Though he wasn’t seeing tangible results from his prayers, Cornelius—out there on his own regarding faith—stayed committed. Still, we can forgive Cornelius if he ever thought, What about me, God?
Then one day Cornelius received a visit from an angel, who told him his prayers had not been wasted at all. “Your prayers and alms have ascended as a memorial before God,” the angel told him. The angel then asked our friend Cornelius to send men out to find Simon Peter, and, smart man that he was, Cornelius obeyed.
We know the rest of the story. Peter went to Cornelius’ home, where a mighty move of God brought the Good News to the Gentiles for the first time. Cornelius—the man who stayed committed even when he could see no real results—was likely the first Gentile in the history of planet Earth to be able to call himself “Christian.”
What about us? Whenever we feel as if we’re on the outside looking in, let’s stay committed. Let’s keep praying. Let’s keep looking for God to make His move. Though we may not see the results today, the fruit of our devotion may be closer than we think.
“Now as they observed the confidence of Peter and John, and understood that they were uneducated and untrained men, they were marveling, and began to recognize them as having been with Jesus.” Acts 4:13
Early in Luke’s narrative of the Acts of the Apostles, we find the Sadducees had a problem. A fisherman named Peter stepped out and spoke to the people (Acts 2) and a stunning 3,000 people chose to be baptized in the name of a man named Jesus.
Just after this, Peter and John—these two average guys from Galilee—healed a man lame since birth (Acts 3). And, after Peter told the people how the man was healed, another 5,000 (and this is only counting the men!) latched on to this new movement.
For the Jewish leader leadership, this was a huge problem. Their hold on the people was disintegrating in front of their eyes. Thousands were walking away from them to follow a man Peter and his friends claimed God raised from the dead.
If the religious leaders didn’t do something—and soon—their entire power base would erode in weeks.
But what was the Sadducees’ biggest obstacle to stopping Peter, John and the others? It wasn’t the apostle’s education; the Sadducees were far more educated. Nor were the apostles trained well in Jewish law, traditions or the rites of the priesthood. Fact is, they didn’t know how to out-religious the religious leadership. They couldn’t sway anyone by claiming more knowledge or understanding.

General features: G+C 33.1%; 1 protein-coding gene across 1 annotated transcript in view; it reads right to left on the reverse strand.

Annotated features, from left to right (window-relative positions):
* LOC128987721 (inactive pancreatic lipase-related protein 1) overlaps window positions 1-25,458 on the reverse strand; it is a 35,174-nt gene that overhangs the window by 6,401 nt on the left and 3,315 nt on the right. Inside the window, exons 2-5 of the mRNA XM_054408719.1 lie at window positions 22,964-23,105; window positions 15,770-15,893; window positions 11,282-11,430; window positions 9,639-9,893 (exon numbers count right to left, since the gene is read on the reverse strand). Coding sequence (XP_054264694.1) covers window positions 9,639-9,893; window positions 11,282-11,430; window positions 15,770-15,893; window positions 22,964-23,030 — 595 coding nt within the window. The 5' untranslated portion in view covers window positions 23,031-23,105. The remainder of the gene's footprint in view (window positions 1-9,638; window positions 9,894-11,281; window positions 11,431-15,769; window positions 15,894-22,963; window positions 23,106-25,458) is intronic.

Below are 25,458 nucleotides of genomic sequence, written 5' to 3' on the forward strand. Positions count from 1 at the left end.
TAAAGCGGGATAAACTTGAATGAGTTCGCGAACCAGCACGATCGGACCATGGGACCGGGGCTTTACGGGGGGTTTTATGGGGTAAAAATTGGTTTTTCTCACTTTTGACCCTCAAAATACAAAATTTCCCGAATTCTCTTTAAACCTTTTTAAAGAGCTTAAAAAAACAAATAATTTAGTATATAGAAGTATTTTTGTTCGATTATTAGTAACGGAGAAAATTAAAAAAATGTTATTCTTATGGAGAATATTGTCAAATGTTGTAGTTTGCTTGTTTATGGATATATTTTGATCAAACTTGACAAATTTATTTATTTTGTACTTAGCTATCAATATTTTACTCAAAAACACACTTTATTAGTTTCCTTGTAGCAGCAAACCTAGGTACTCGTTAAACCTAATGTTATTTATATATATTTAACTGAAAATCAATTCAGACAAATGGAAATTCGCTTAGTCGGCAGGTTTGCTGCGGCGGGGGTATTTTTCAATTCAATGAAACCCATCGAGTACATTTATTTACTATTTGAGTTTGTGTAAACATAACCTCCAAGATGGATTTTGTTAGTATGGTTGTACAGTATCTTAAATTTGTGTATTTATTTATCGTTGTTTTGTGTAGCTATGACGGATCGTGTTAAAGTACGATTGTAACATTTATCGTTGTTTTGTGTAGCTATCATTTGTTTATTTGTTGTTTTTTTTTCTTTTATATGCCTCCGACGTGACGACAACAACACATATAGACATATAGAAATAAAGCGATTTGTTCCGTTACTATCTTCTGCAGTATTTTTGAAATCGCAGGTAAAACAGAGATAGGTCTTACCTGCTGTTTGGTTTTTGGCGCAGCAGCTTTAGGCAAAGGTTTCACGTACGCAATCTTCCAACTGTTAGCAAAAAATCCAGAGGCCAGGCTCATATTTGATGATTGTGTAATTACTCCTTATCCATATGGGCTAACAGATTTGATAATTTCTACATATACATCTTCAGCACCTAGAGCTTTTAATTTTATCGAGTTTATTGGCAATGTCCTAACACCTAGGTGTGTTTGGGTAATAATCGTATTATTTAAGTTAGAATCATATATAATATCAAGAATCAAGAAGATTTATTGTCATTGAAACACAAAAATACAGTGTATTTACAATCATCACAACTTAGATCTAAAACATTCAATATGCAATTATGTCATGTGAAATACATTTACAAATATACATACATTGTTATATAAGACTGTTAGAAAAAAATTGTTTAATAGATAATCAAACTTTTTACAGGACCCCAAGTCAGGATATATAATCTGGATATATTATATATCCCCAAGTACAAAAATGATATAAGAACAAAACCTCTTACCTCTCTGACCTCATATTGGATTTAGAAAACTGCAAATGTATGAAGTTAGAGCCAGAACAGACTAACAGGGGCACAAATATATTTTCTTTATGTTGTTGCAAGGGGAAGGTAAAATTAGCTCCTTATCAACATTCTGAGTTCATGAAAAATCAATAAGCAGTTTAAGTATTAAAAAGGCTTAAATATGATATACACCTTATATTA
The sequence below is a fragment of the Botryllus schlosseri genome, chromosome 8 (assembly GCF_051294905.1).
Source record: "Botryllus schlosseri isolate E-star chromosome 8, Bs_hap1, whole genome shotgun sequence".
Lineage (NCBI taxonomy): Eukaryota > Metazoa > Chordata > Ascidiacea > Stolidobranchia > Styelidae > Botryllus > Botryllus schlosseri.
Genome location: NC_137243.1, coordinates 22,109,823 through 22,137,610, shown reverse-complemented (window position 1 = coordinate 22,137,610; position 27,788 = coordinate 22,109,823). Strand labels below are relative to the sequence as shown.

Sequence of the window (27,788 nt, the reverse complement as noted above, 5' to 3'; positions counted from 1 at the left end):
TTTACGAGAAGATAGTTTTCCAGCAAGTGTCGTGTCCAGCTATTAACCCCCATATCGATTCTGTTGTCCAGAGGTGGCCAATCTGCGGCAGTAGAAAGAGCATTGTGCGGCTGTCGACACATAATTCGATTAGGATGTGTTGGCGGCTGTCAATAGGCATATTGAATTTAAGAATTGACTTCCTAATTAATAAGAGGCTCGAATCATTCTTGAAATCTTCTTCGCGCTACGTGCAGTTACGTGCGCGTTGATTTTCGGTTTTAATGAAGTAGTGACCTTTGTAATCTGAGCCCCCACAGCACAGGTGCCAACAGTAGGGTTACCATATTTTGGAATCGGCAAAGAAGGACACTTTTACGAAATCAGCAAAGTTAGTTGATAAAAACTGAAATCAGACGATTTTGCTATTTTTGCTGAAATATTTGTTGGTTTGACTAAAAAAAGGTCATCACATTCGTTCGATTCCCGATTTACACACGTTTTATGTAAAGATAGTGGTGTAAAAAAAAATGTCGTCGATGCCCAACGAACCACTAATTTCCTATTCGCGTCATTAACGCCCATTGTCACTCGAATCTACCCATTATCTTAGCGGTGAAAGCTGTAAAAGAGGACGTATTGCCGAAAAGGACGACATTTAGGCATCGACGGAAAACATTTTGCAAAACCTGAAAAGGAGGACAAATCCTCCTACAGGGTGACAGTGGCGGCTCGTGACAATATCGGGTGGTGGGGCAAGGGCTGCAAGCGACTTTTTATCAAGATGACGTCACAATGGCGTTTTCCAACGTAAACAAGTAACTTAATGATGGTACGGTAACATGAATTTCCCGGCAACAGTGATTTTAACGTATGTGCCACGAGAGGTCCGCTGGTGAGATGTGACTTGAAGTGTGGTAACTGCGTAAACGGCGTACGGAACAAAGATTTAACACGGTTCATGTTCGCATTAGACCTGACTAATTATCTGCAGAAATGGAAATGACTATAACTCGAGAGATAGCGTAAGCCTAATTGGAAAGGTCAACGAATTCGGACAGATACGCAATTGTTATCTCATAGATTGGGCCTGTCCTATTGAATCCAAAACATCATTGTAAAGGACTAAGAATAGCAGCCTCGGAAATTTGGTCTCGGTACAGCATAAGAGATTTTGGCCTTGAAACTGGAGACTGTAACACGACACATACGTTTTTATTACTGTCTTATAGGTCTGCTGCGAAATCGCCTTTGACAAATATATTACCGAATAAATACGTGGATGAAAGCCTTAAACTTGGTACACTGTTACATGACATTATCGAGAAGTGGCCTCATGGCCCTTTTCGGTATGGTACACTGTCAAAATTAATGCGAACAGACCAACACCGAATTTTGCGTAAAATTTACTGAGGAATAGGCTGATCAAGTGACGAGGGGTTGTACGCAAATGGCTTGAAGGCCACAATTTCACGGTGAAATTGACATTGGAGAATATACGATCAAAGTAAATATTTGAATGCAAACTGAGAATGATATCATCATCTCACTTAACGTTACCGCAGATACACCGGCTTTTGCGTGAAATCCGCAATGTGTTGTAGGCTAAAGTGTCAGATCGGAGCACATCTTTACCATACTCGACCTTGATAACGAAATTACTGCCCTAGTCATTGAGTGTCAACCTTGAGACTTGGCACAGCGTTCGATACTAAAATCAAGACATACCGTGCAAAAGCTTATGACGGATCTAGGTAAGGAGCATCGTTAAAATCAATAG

Yet, the people marveled because this rag-tag group of apostles carried with them one characteristic which separated them from all opposition: They had been with Jesus.
What about us? If we want to reach a hurting world, knowledge has its value. Paul had knowledge and used his education to influence many, and even implores his protégé, Timothy, to “handle accurately the word of truth,” which implies educating ourselves (II Tim. 2:15).
Ultimately however, our greatest influence comes when others see we’ve been with Jesus. But let’s be real. This task is difficult in this crazy, social-media filled, informationally overloaded, busier than ever world.
We must take the time to stop, reset our minds and rest in Jesus Christ, or we will become just another voice in the noise of the culture.
As we go about our day, at some point let’s ask ourselves one question: “What is one thing I can do to be with Jesus?”
Our answers may vary, depending on our personalities. But each of us has an answer which is best for us. Once we receive our answer, let’s do that one thing—so that others may know, “This person has been with Jesus.”
by Kirk Walden Advancement Specialist
“So from that day on they planned together to kill him.” John 11:53
What was the moment when the religious leaders decided to take the life of Jesus? Oddly, it was just after Jesus raised Lazarus from the dead.
Interesting, isn’t it? Jesus saved a life, rescuing a good man from the grave . . . and the miracle was too much for the scribes and Pharisees. They convened a council to discuss the matter and said, “If we let him go on like this, all men will believe in him, and the Romans will come and take away both our place and our nation.”
The central issue? Raw power. If they allowed Jesus to continue doing good, no one would look upon them with awe and reverence. Jesus would take their place. The chief priests and Pharisees would no longer rule the people; Jesus would take pre-eminence. And they couldn’t stomach the thought. Too much—their riches, their livelihood and their places of honor—was at stake.